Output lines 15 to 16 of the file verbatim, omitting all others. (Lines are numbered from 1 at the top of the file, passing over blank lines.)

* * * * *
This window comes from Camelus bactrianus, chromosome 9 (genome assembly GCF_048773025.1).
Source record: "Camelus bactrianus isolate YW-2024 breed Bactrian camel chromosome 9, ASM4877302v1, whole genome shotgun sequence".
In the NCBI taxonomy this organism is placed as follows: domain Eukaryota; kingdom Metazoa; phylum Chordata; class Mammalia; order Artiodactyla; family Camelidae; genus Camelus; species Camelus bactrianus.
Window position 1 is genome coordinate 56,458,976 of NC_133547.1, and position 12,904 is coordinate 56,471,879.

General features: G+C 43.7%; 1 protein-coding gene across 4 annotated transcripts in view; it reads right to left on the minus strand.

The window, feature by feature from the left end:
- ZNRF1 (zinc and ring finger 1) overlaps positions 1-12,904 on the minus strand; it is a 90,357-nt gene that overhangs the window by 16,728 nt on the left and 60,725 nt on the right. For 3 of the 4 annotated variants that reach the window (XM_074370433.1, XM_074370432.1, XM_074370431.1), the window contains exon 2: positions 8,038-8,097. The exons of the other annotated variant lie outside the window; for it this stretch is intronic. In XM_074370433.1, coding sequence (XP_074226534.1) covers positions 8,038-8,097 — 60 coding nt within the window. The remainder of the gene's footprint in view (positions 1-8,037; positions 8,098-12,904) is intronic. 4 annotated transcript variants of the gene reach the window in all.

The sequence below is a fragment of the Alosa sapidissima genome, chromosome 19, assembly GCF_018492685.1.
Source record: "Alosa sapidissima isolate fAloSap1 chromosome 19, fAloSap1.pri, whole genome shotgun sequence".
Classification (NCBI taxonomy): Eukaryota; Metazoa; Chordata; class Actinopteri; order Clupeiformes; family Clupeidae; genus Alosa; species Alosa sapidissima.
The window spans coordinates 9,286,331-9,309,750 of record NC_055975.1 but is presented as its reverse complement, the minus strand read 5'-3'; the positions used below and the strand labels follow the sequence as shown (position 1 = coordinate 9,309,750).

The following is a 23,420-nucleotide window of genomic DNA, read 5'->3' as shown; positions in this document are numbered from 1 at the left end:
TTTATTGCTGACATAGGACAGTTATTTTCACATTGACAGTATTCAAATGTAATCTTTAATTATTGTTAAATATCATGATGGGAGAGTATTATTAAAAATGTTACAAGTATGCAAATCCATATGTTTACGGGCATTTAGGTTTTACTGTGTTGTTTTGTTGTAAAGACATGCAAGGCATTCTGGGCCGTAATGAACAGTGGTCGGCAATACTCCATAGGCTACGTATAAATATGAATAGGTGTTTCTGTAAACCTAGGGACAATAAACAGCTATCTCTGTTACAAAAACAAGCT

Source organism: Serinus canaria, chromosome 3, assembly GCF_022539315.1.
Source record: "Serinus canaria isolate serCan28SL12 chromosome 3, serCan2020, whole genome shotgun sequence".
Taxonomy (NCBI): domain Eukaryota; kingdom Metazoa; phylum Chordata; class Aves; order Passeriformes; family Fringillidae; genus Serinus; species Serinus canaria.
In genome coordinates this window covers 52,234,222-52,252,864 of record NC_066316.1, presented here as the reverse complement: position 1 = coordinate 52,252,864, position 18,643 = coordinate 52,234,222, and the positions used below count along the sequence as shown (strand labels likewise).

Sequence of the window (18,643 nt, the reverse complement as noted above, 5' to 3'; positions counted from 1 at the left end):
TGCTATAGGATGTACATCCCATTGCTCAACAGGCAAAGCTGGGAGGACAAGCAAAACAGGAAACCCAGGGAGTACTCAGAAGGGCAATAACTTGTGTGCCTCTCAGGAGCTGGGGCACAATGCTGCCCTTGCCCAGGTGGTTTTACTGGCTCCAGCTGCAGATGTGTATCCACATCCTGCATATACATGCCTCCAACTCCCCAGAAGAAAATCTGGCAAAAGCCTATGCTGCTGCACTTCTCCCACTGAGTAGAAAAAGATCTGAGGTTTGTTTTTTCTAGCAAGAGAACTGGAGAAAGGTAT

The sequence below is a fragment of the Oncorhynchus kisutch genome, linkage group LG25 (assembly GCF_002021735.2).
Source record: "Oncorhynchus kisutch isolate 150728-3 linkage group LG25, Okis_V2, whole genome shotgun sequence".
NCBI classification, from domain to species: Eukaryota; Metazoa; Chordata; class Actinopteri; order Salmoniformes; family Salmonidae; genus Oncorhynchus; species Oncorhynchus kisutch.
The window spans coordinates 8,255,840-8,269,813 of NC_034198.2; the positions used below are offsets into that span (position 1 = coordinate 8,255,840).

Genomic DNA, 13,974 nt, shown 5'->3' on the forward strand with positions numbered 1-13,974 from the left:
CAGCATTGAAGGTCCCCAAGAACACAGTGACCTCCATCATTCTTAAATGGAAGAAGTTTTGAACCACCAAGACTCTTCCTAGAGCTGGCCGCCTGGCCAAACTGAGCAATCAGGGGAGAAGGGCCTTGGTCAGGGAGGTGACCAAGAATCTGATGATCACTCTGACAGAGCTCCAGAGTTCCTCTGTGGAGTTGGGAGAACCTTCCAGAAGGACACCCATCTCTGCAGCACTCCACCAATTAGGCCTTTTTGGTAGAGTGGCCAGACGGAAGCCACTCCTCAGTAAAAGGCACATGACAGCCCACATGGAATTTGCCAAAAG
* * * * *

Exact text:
Source record: "Serinus canaria isolate serCan28SL12 chromosome 3, serCan2020, whole genome shotgun sequence".
Taxonomy (NCBI): domain Eukaryota; kingdom Metazoa; phylum Chordata; class Aves; order Passeriformes; family Fringillidae; genus Serinus; species Serinus canaria.